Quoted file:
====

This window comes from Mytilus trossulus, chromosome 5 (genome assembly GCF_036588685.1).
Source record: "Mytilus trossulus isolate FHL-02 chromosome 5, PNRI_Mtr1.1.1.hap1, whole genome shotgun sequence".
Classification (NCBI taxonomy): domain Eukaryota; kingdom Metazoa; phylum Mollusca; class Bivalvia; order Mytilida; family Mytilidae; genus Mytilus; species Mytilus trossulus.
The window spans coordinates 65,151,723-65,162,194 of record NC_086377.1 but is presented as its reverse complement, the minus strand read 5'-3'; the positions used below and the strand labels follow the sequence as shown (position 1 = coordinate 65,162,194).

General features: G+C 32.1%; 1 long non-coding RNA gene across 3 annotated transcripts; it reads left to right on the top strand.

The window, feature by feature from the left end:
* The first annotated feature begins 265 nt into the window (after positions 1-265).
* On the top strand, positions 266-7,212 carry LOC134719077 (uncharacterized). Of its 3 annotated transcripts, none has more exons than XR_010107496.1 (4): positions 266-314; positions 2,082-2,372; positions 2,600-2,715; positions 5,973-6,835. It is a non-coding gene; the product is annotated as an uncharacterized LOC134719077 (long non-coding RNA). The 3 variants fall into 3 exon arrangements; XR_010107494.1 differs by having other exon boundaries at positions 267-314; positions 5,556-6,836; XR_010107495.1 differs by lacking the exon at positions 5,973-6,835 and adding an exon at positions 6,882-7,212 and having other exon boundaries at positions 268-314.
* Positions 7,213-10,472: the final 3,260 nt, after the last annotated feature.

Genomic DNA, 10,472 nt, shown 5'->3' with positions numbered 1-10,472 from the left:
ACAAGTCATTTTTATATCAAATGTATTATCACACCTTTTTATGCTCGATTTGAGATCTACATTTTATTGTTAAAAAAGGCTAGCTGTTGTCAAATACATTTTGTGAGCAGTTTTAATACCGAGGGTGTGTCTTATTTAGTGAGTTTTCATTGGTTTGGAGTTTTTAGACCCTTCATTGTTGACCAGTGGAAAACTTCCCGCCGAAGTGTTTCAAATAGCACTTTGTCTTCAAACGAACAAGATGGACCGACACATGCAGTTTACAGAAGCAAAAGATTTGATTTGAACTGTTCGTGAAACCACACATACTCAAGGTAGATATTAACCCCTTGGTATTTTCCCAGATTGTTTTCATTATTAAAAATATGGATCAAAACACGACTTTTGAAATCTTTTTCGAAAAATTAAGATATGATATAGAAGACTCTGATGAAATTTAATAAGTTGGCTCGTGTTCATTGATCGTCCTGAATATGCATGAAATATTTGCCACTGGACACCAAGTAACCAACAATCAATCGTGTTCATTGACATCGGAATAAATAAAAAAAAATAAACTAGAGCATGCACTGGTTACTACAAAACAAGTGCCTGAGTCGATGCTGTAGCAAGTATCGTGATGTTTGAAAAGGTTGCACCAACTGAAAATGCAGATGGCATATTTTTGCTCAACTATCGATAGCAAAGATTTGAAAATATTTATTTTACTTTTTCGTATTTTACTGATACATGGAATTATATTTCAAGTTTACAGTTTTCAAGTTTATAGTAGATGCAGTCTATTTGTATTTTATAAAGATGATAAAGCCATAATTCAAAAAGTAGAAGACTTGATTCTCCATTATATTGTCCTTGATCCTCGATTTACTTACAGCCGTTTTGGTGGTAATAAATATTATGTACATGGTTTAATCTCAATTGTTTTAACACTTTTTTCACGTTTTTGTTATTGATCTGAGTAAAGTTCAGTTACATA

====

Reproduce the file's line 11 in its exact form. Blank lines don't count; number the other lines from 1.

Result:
ACAAGTCATTTTTATATCAAATGTATTATCACACCTTTTTATGCTCGATTTGAGATCTACATTTTATTGTTAAAAAAGGCTAGCTGTTGTCAAATACATTTTGTGAGCAGTTTTAATACCGAGGGTGTGTCTTATTTAGTGAGTTTTCATTGGTTTGGAGTTTTTAGACCCTTCATTGTTGACCAGTGGAAAACTTCCCGCCGAAGTGTTTCAAATAGCACTTTGTCTTCAAACGAACAAGATGGACCGACACATGCAGTTTACAGAAGCAAAAGATTTGATTTGAACTGTTCGTGAAACCACACATACTCAAGGTAGATATTAACCCCTTGGTATTTTCCCAGATTGTTTTCATTATTAAAAATATGGATCAAAACACGACTTTTGAAATCTTTTTCGAAAAATTAAGATATGATATAGAAGACTCTGATGAAATTTAATAAGTTGGCTCGTGTTCATTGATCGTCCTGAATATGCATGAAATATTTGCCACTGGACACCAAGTAACCAACAATCAATCGTGTTCATTGACATCGGAATAAATAAAAAAAAATAAACTAGAGCATGCACTGGTTACTACAAAACAAGTGCCTGAGTCGATGCTGTAGCAAGTATCGTGATGTTTGAAAAGGTTGCACCAACTGAAAATGCAGATGGCATATTTTTGCTCAACTATCGATAGCAAAGATTTGAAAATATTTATTTTACTTTTTCGTATTTTACTGATACATGGAATTATATTTCAAGTTTACAGTTTTCAAGTTTATAGTAGATGCAGTCTATTTGTATTTTATAAAGATGATAAAGCCATAATTCAAAAAGTAGAAGACTTGATTCTCCATTATATTGTCCTTGATCCTCGATTTACTTACAGCCGTTTTGGTGGTAATAAATATTATGTACATGGTTTAATCTCAATTGTTTTAACACTTTTTTCACGTTTTTGTTATTGATCTGAGTAAAGTTCAGTTACATA